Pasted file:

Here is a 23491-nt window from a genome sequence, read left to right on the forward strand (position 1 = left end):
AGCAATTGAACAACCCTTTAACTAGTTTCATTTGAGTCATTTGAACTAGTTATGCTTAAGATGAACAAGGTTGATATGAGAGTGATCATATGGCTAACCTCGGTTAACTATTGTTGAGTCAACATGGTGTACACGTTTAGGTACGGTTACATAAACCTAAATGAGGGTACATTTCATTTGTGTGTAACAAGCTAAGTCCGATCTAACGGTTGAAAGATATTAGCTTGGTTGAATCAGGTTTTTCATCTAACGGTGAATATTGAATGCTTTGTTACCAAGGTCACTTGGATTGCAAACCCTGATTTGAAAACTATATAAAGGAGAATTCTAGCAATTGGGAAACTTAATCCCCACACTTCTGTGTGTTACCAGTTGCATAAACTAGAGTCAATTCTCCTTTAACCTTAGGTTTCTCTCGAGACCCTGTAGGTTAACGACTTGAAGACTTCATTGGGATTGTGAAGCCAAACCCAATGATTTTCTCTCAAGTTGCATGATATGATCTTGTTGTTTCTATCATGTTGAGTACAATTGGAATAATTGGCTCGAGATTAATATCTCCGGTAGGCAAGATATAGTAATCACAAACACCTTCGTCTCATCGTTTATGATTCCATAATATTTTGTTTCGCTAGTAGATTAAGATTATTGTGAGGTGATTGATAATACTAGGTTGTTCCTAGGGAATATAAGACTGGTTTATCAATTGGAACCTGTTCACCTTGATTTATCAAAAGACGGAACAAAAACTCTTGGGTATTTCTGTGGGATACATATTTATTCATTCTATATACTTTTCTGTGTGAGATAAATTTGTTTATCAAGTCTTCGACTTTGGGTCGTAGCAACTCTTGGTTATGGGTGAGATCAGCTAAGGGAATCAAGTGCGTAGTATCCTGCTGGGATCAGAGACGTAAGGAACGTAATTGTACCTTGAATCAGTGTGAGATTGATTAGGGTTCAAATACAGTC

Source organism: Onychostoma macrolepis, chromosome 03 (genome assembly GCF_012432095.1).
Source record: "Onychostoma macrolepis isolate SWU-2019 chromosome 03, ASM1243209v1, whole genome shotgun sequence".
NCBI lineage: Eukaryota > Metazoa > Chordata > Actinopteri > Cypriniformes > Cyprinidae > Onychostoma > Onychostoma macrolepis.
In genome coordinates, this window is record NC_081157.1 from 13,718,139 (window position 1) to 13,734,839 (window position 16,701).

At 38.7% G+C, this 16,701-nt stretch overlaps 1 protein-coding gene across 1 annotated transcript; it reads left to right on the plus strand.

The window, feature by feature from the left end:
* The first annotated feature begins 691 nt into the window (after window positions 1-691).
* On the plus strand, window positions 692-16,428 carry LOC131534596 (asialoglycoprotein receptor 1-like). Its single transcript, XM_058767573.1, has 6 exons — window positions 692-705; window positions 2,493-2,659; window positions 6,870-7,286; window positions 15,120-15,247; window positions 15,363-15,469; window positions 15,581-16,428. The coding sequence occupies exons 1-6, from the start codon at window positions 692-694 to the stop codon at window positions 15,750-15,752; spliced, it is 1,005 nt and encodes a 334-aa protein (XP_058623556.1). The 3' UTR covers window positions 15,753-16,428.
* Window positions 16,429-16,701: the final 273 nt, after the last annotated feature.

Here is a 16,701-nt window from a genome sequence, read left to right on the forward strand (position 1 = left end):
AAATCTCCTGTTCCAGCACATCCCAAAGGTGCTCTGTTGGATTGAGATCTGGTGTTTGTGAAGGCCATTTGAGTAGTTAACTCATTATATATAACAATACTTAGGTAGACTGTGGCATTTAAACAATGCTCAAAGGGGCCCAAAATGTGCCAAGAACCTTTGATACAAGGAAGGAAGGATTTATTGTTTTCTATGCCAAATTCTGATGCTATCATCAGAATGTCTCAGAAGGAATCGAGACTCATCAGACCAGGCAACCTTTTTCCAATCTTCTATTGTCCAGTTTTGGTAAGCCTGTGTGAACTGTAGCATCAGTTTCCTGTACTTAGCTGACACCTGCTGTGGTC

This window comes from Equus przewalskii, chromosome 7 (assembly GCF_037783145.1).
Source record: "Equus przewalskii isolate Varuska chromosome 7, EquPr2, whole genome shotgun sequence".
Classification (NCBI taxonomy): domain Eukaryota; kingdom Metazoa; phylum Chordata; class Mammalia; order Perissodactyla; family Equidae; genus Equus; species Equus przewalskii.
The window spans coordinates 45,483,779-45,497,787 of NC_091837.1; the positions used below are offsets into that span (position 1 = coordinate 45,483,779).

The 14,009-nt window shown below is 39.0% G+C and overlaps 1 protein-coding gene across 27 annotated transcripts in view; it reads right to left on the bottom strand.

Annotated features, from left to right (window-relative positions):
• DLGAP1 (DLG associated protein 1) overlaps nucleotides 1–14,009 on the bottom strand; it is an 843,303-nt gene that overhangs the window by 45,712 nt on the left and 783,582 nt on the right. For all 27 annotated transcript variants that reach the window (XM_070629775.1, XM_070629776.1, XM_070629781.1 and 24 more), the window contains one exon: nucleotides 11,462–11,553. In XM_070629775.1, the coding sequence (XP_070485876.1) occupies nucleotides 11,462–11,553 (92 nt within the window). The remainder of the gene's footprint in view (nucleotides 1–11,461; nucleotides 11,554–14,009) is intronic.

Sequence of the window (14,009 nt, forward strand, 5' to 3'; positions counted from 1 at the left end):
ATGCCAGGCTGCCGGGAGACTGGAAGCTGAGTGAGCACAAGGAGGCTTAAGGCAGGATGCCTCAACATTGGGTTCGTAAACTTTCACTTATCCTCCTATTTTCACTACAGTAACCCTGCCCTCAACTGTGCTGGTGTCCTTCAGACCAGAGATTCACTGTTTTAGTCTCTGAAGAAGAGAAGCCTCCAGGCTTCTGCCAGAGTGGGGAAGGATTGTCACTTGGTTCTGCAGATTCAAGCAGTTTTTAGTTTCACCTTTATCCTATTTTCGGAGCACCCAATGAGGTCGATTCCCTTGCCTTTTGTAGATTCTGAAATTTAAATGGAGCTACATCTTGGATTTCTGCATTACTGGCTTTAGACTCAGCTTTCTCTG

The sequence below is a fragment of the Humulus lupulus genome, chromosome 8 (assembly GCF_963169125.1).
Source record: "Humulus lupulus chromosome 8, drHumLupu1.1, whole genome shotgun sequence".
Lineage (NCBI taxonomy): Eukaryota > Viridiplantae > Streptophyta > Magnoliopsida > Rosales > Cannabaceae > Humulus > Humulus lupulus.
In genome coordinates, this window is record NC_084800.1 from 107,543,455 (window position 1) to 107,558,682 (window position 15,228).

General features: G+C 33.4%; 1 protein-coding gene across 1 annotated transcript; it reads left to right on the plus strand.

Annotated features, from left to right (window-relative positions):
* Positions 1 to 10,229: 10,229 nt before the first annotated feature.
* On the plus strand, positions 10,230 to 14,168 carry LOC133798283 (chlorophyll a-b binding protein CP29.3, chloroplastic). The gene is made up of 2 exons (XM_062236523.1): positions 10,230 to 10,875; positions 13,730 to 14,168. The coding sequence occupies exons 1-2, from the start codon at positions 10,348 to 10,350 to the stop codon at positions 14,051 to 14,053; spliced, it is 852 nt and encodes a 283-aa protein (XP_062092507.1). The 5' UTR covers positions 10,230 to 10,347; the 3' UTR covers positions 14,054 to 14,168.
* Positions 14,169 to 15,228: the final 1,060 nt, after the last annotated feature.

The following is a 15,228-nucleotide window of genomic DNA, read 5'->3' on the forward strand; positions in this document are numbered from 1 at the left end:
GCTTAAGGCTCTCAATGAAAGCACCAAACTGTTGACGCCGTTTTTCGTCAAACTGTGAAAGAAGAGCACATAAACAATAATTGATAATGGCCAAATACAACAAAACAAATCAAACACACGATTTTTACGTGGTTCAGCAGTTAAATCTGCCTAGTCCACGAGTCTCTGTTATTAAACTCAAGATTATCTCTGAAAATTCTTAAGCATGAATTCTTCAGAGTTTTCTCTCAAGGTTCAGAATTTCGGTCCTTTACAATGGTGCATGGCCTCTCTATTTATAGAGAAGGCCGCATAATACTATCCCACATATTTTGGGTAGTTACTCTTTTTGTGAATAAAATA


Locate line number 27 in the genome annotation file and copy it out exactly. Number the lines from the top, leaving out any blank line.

General features: G+C 33.4%; 1 protein-coding gene across 1 annotated transcript; it reads left to right on the plus strand.